M2 is a measure of US money supply that includes bills and coins, traveler’s checks, funds in checking and savings accounts, certificates of deposit under $100,000 and money-market accounts for individuals. The velocity of M2 began to slow in 1997, a trend that has accelerated since the 2007-09 financial crisis and Great Recession. Money velocity stands at its lowest level since at least 1959.
The velocity of money serves as a proxy for consumers’ propensity to spend money instead of saving; this slowdown blunts the efficacy of quantitative easing and ultra-low interest rates—a major challenge for the Federal Reserve and other central banks.
Since mid-2008, the US Federal Reserve has pumped $3.58 trillion into the US banking system through several rounds of quantitative easing. Over the same time frame, US M2 money supply surged by $5.36 trillion, or 69.5 percent.
Nevertheless, the US economy has grown at a lackluster pace since mid-2008, and inflation has remained well below the Federal Reserve’s target of 2 percent.
Why hasn’t the Fed’s extraordinarily accommodative monetary policy and the growth in money supply bolstered the US economy or the inflation rate to anywhere near the same extent as in prior cycles?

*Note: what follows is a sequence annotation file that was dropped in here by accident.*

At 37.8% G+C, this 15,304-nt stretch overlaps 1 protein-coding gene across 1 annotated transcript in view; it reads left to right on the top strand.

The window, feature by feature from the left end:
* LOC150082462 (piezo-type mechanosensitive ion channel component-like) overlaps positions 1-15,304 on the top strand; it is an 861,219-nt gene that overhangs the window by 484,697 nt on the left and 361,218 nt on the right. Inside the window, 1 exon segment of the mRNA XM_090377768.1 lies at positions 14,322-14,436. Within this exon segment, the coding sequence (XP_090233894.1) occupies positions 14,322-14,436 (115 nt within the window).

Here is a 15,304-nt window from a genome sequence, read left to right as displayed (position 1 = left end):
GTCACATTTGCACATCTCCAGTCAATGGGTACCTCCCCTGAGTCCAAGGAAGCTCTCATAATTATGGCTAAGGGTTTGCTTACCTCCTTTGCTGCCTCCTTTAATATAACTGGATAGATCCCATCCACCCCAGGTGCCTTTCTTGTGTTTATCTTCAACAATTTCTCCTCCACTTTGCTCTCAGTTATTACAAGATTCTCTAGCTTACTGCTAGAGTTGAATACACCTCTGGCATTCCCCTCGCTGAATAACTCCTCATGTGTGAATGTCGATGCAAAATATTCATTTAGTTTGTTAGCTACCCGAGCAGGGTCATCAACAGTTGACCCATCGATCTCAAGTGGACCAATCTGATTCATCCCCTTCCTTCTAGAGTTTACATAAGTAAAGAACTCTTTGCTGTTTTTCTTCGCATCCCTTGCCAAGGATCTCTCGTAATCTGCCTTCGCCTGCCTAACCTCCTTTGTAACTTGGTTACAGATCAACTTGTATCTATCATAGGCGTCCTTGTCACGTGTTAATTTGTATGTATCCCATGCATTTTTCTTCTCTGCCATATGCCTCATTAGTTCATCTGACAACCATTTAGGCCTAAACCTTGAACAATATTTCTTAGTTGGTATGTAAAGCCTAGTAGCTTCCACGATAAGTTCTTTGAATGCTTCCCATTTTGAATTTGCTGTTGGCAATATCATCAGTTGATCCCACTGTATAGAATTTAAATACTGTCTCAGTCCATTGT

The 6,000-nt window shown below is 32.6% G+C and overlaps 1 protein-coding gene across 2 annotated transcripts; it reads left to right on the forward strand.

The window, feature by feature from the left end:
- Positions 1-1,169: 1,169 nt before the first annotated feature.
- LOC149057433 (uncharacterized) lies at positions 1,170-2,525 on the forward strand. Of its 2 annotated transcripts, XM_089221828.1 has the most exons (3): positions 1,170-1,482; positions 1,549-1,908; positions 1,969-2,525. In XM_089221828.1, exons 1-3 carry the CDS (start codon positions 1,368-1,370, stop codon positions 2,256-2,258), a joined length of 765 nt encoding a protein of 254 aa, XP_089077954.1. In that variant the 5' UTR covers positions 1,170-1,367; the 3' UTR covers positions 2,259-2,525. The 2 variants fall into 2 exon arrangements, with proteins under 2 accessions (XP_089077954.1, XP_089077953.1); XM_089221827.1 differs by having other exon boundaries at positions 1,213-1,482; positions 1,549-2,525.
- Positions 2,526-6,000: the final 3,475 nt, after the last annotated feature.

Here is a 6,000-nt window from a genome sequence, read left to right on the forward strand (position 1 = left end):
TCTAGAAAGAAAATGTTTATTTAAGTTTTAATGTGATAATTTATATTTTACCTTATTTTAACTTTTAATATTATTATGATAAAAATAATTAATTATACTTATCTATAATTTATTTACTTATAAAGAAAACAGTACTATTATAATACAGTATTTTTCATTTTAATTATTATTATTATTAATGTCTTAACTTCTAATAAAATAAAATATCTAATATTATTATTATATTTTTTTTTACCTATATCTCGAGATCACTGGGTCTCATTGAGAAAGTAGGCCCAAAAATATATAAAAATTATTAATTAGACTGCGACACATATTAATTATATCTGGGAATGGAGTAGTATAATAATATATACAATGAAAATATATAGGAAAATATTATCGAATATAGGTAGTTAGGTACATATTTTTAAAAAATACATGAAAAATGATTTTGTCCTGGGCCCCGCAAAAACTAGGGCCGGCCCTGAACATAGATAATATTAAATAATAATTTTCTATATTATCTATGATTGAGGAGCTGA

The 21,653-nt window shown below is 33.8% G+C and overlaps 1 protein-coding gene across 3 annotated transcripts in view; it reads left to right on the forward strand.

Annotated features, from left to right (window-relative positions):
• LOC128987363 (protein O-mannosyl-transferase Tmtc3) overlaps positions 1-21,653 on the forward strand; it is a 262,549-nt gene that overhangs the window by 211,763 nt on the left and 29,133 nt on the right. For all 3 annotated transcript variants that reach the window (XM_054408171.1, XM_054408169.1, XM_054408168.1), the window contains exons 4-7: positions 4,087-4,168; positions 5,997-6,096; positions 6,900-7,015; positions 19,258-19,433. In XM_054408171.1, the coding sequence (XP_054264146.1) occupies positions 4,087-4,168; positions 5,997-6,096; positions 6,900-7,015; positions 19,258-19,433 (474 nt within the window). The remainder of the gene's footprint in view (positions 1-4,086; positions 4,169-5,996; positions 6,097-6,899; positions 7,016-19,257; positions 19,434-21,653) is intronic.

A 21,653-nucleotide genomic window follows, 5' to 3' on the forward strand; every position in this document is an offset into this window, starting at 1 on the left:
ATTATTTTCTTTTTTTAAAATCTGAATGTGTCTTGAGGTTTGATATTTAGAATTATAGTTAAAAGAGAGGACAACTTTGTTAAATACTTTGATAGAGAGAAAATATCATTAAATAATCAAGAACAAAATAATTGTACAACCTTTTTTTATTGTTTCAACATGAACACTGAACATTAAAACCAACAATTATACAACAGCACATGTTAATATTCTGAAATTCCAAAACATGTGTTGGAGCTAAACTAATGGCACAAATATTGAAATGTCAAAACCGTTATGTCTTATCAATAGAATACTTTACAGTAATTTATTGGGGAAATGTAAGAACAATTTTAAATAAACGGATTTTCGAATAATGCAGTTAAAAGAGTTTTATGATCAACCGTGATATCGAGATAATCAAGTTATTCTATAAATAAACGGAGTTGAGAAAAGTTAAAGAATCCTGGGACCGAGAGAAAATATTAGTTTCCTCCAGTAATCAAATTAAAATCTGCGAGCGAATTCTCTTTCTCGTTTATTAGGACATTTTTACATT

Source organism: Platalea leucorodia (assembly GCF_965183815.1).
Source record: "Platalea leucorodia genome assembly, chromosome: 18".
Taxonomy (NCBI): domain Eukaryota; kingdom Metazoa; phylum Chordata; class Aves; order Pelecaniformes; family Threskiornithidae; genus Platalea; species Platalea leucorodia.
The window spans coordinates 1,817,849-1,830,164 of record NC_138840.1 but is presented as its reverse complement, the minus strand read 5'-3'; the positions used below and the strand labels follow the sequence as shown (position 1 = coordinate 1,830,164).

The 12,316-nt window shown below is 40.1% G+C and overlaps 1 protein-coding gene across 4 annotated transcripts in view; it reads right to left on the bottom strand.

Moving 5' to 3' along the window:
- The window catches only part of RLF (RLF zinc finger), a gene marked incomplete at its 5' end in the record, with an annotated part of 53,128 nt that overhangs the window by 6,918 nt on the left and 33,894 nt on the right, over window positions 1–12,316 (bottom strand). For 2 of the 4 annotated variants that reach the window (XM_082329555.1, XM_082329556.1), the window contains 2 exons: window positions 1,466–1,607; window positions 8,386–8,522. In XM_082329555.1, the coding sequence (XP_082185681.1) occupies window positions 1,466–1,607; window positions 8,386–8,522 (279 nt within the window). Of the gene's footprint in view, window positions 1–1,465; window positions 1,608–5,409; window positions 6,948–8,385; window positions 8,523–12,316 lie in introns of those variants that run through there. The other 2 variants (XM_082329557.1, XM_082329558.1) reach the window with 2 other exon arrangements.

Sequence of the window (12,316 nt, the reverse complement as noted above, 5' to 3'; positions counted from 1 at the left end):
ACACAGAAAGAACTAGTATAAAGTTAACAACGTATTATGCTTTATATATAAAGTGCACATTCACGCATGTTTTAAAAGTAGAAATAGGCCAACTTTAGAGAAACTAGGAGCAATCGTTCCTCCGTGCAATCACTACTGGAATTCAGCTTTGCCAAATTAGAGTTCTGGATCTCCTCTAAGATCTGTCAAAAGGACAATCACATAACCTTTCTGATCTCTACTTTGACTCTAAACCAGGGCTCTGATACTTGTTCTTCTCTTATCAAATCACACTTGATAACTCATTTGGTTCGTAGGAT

The collapse in the velocity of money provides an answer to this quandary. Banks continue to hoard cash as excess reserves on deposit with the Federal Reserve, while consumers have pivoted toward saving. Base money, or the amount of US currency in circulation, has surged 78 percent to $1.47 trillion since mid-2008.
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With interest rates hovering near zero, the advantage of holding money in bank deposits instead of cash has diminished.
Money that isn’t spent or lent to businesses and consumers doesn’t generate economic growth. A slowdown in the velocity of money reflects a reduced propensity for banks to lend and consumers and businesses to spend. In this environment, a greater increase in money supply is required to stimulate incremental economic growth.